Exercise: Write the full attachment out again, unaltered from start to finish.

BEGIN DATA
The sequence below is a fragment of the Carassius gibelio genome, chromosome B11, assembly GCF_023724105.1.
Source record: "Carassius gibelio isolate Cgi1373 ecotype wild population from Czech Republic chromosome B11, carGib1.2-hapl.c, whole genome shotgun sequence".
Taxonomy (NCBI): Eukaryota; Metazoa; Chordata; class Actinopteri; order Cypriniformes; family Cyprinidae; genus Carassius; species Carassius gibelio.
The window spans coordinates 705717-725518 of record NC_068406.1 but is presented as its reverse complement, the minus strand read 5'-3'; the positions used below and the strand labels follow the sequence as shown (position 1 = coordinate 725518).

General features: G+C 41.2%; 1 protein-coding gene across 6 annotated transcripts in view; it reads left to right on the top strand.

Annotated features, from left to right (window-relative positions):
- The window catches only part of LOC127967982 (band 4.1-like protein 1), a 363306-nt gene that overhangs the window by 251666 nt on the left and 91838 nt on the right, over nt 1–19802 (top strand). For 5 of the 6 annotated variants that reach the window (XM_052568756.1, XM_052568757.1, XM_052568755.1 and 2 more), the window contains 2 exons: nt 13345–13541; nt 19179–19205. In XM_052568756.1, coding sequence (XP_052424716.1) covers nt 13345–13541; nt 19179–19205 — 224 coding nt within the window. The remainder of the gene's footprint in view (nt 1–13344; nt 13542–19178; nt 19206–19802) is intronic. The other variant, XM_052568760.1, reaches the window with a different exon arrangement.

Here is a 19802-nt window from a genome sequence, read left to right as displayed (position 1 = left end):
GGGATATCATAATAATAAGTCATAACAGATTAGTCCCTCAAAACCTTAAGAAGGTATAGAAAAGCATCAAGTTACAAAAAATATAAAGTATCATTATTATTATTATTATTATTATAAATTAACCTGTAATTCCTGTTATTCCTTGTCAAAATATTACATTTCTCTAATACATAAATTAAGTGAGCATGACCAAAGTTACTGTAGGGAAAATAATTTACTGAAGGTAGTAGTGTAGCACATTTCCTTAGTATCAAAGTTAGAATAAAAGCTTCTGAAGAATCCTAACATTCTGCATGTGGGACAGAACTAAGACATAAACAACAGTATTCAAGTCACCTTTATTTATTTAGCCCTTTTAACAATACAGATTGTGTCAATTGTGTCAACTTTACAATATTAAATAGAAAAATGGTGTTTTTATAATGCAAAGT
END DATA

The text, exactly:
The sequence below is a fragment of the Carassius gibelio genome, chromosome B11, assembly GCF_023724105.1.
Source record: "Carassius gibelio isolate Cgi1373 ecotype wild population from Czech Republic chromosome B11, carGib1.2-hapl.c, whole genome shotgun sequence".
Taxonomy (NCBI): Eukaryota; Metazoa; Chordata; class Actinopteri; order Cypriniformes; family Cyprinidae; genus Carassius; species Carassius gibelio.
The window spans coordinates 705717-725518 of record NC_068406.1 but is presented as its reverse complement, the minus strand read 5'-3'; the positions used below and the strand labels follow the sequence as shown (position 1 = coordinate 725518).

General features: G+C 41.2%; 1 protein-coding gene across 6 annotated transcripts in view; it reads left to right on the top strand.

Annotated features, from left to right (window-relative positions):
- The window catches only part of LOC127967982 (band 4.1-like protein 1), a 363306-nt gene that overhangs the window by 251666 nt on the left and 91838 nt on the right, over nt 1–19802 (top strand). For 5 of the 6 annotated variants that reach the window (XM_052568756.1, XM_052568757.1, XM_052568755.1 and 2 more), the window contains 2 exons: nt 13345–13541; nt 19179–19205. In XM_052568756.1, coding sequence (XP_052424716.1) covers nt 13345–13541; nt 19179–19205 — 224 coding nt within the window. The remainder of the gene's footprint in view (nt 1–13344; nt 13542–19178; nt 19206–19802) is intronic. The other variant, XM_052568760.1, reaches the window with a different exon arrangement.

Here is a 19802-nt window from a genome sequence, read left to right as displayed (position 1 = left end):
GGGATATCATAATAATAAGTCATAACAGATTAGTCCCTCAAAACCTTAAGAAGGTATAGAAAAGCATCAAGTTACAAAAAATATAAAGTATCATTATTATTATTATTATTATTATAAATTAACCTGTAATTCCTGTTATTCCTTGTCAAAATATTACATTTCTCTAATACATAAATTAAGTGAGCATGACCAAAGTTACTGTAGGGAAAATAATTTACTGAAGGTAGTAGTGTAGCACATTTCCTTAGTATCAAAGTTAGAATAAAAGCTTCTGAAGAATCCTAACATTCTGCATGTGGGACAGAACTAAGACATAAACAACAGTATTCAAGTCACCTTTATTTATTTAGCCCTTTTAACAATACAGATTGTGTCAATTGTGTCAACTTTACAATATTAAATAGAAAAATGGTGTTTTTATAATGCAAAGT